What Is Metabolic Health, And How Is It Measured?
Optimizing metabolic health is top-of-mind for a growing number of people. The good news is metabolic health (and your metabolism) can be improved through lifestyle choices—even if they're currently not stellar.
Before we dive right into tips for improving metabolic health, let's parse out exactly what encompasses metabolic health (because it’s more than what you’re likely thinking), and how it differs from metabolism.
What is metabolic health?
“It's important to note that there is no universally agreed-upon definition of metabolic health,” says Maddie Pasquariello, M.S., RDN. And some clinicians and scientists even view metabolic health as the absence of metabolic concerns (which isn’t frustratingly unspecific, nor does it define what optimal metabolic health is).
But in general, there are five main factors measured via a blood test or through a clinical evaluation that go into evaluating a person’s metabolic health.
- Excess abdominal fat: A waist circumference of 40 inches or more for men and 35 inches or more for women
- High triglyceride levels: 150 mg/dL or higher
- High fasting blood glucose (sugar): 100 mg/dL or higher
- High blood pressure: Greater than (or equal to) 130/85 mmHg or higher
- Low high-density lipoprotein cholesterol levels: 40 mg/dL or less (men) and 50 mg/dL or less (women)
How can you tell if you have poor metabolic health?
It’s easy to make assumptions about your metabolic health from stepping on a scale. But there’s a reason weight—and BMI for that matter—are left off of the list above.
“The subjects of weight and BMI often come up in the discussion of metabolic health, and while weight loss can improve metabolic health, and thus isn't counted out entirely, it's [weight] not considered to be as much of a determining factor as it once was,” says Pasquariello. “It has been shown that people can be metabolically healthy even if they are considered overweight or obese by the definition of BMI,” she concludes.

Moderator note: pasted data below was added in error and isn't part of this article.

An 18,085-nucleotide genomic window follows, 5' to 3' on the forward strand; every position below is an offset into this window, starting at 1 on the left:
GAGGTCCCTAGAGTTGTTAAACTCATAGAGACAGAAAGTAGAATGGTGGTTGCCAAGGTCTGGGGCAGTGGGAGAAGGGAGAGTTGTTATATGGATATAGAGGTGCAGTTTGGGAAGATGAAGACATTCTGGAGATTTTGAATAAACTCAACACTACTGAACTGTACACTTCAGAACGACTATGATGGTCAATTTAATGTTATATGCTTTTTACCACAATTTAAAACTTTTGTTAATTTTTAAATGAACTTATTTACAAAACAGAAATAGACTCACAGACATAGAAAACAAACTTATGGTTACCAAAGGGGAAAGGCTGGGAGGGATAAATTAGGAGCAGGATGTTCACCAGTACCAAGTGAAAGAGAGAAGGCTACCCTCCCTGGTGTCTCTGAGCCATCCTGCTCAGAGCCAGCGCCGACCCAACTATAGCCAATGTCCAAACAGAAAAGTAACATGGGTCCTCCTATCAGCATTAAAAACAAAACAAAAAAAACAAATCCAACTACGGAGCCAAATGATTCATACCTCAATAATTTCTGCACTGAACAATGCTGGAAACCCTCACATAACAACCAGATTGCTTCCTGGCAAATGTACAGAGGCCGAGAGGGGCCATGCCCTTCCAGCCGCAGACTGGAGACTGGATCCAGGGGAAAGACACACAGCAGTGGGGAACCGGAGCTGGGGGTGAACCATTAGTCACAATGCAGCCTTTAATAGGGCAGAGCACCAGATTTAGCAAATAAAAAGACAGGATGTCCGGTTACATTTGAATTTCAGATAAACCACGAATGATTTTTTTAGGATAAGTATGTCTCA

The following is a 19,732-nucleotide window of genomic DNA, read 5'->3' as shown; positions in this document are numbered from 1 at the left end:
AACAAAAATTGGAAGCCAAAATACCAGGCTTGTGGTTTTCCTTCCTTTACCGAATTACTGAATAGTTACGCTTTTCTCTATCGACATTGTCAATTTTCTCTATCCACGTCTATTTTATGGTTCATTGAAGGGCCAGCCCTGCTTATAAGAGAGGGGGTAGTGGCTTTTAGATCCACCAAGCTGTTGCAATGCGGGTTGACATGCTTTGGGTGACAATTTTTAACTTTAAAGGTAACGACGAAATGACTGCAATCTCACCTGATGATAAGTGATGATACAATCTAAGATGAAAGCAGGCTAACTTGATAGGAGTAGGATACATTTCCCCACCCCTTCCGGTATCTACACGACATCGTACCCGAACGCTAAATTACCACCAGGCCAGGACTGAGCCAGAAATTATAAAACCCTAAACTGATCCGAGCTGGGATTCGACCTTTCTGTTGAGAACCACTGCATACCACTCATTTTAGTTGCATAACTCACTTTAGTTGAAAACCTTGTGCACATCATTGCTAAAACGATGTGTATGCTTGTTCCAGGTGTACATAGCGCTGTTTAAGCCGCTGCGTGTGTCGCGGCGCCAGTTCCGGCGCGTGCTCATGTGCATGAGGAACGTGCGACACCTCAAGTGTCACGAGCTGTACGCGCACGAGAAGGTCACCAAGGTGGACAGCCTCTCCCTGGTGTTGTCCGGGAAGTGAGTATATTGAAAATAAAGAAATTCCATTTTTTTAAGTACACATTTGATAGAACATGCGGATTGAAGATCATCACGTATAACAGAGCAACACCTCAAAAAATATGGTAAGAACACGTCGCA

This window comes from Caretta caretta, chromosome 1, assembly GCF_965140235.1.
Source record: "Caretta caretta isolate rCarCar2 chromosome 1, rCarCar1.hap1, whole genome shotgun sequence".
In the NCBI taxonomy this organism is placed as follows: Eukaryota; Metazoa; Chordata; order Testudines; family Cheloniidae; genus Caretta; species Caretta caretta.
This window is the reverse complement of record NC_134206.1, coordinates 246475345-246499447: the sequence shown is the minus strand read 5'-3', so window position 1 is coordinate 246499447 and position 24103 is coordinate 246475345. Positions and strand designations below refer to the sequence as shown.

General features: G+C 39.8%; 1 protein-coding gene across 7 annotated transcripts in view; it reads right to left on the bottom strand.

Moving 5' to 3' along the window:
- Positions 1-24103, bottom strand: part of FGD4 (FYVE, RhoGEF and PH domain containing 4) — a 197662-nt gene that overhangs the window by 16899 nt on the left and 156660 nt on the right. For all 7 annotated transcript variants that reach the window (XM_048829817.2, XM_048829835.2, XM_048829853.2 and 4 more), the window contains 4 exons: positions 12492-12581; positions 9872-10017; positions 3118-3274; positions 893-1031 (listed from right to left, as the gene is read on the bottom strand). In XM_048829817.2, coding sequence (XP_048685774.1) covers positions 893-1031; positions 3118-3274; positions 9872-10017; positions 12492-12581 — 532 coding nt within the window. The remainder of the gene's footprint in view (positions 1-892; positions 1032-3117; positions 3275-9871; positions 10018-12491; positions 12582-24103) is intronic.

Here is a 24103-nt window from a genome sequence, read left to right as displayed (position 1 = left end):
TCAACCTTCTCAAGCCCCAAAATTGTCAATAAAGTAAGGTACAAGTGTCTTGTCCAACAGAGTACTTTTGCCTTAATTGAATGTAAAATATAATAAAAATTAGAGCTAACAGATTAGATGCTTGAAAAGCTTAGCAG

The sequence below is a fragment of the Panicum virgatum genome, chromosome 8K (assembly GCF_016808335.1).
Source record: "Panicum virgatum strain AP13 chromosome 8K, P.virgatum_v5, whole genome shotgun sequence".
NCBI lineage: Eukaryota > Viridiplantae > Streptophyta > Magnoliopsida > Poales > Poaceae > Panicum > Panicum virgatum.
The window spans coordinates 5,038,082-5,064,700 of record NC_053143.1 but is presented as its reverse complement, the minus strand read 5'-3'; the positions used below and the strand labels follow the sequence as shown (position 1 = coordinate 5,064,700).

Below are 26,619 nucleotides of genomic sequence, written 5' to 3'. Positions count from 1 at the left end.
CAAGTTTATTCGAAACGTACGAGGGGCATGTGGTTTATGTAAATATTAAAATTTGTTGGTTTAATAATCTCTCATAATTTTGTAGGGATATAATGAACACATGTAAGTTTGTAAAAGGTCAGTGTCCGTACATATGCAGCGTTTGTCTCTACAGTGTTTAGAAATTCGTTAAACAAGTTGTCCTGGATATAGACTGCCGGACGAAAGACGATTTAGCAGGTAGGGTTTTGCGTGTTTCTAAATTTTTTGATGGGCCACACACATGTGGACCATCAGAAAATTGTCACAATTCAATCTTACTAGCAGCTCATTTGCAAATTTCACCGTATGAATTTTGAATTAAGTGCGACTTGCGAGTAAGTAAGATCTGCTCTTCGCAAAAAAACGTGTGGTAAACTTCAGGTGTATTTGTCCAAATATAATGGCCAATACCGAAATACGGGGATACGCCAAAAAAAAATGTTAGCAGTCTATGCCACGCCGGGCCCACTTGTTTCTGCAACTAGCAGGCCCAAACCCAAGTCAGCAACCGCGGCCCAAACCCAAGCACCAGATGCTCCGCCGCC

Getting a screening from a healthcare provider and having lab work completed is the most thorough way to have those five markers of metabolic health assessed (although there are certain at-home tests you can try)—especially since there are not always other obvious signs of less than ideal metabolic function2.
What’s the difference between metabolism and metabolic health?
Metabolic health is intricately tied to metabolism. “Metabolism refers to all of the bodily processes that convert the food we eat into energy,” says Pasquariello. Whereas “metabolic health asks the question ‘how well is your metabolism functioning, as measured by the state of various organ systems?’” she differentiates.
And all five metabolic health markers are related to the efficiency of energy breakdown, usage, and storage in the body.
The phrase “fast metabolism” refers to a metabolic system that is very efficient at using energy. And a “slow metabolism” is typically meant to indicate a more sluggish system that favors storing energy (or calories) rather than burning them.
Several factors impact how smoothly metabolic processes run. These include sex, ethnicity, hormones, and age, as well as modifiable lifestyle factors like exercise and dietary choices.
Tips to improve your metabolic health
And you can improve your metabolic health (like your cholesterol, triglycerides, blood pressure, and body composition) by incorporating habits that target those modifiable factors of metabolism. And most people have room for improvement, because only about 12% of the American population is considered metabolically healthy, according to a 2019 survey.
Up your weekly vegetable intake
“Bring more color and diversity to your plate whenever you can, and try to load up at least half of your plate with vegetables, especially dark leafy greens and cruciferous veggies,” encourages Pasquariello.
This doesn’t mean you have to forego the favorite parts of your meal. Pasquariello emphasizes the importance of adding veggies to your plate first before giving a different food the boot.
And don’t forget to bring the flavor. “Test out new ways of cooking vegetables, too (braising, air-frying, oven-baking, etc.), and load veggies up with fresh herbs and seasonings,” she adds.
Eat for stable blood sugar